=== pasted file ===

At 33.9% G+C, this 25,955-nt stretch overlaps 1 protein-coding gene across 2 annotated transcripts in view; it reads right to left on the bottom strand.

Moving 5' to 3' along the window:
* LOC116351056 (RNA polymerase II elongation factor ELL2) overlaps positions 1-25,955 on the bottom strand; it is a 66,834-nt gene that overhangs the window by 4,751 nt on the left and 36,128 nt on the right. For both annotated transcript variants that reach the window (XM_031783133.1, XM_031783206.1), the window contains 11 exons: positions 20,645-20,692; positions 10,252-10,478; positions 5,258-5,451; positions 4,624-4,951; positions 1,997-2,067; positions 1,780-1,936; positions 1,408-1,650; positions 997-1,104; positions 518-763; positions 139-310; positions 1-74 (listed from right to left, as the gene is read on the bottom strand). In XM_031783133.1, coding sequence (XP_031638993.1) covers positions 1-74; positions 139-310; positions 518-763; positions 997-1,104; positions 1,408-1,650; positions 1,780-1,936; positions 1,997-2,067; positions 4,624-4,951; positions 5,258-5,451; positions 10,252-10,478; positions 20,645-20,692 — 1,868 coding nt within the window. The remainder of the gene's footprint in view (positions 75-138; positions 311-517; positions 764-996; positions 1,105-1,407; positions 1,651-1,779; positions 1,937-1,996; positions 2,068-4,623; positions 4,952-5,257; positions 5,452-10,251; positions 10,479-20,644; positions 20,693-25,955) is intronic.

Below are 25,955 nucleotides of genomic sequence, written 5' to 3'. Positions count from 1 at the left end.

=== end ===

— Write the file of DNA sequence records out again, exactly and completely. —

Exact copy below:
At 33.9% G+C, this 25,955-nt stretch overlaps 1 protein-coding gene across 2 annotated transcripts in view; it reads right to left on the bottom strand.

Moving 5' to 3' along the window:
* LOC116351056 (RNA polymerase II elongation factor ELL2) overlaps positions 1-25,955 on the bottom strand; it is a 66,834-nt gene that overhangs the window by 4,751 nt on the left and 36,128 nt on the right. For both annotated transcript variants that reach the window (XM_031783133.1, XM_031783206.1), the window contains 11 exons: positions 20,645-20,692; positions 10,252-10,478; positions 5,258-5,451; positions 4,624-4,951; positions 1,997-2,067; positions 1,780-1,936; positions 1,408-1,650; positions 997-1,104; positions 518-763; positions 139-310; positions 1-74 (listed from right to left, as the gene is read on the bottom strand). In XM_031783133.1, coding sequence (XP_031638993.1) covers positions 1-74; positions 139-310; positions 518-763; positions 997-1,104; positions 1,408-1,650; positions 1,780-1,936; positions 1,997-2,067; positions 4,624-4,951; positions 5,258-5,451; positions 10,252-10,478; positions 20,645-20,692 — 1,868 coding nt within the window. The remainder of the gene's footprint in view (positions 75-138; positions 311-517; positions 764-996; positions 1,105-1,407; positions 1,651-1,779; positions 1,937-1,996; positions 2,068-4,623; positions 4,952-5,257; positions 5,452-10,251; positions 10,479-20,644; positions 20,693-25,955) is intronic.

Below are 25,955 nucleotides of genomic sequence, written 5' to 3'. Positions count from 1 at the left end.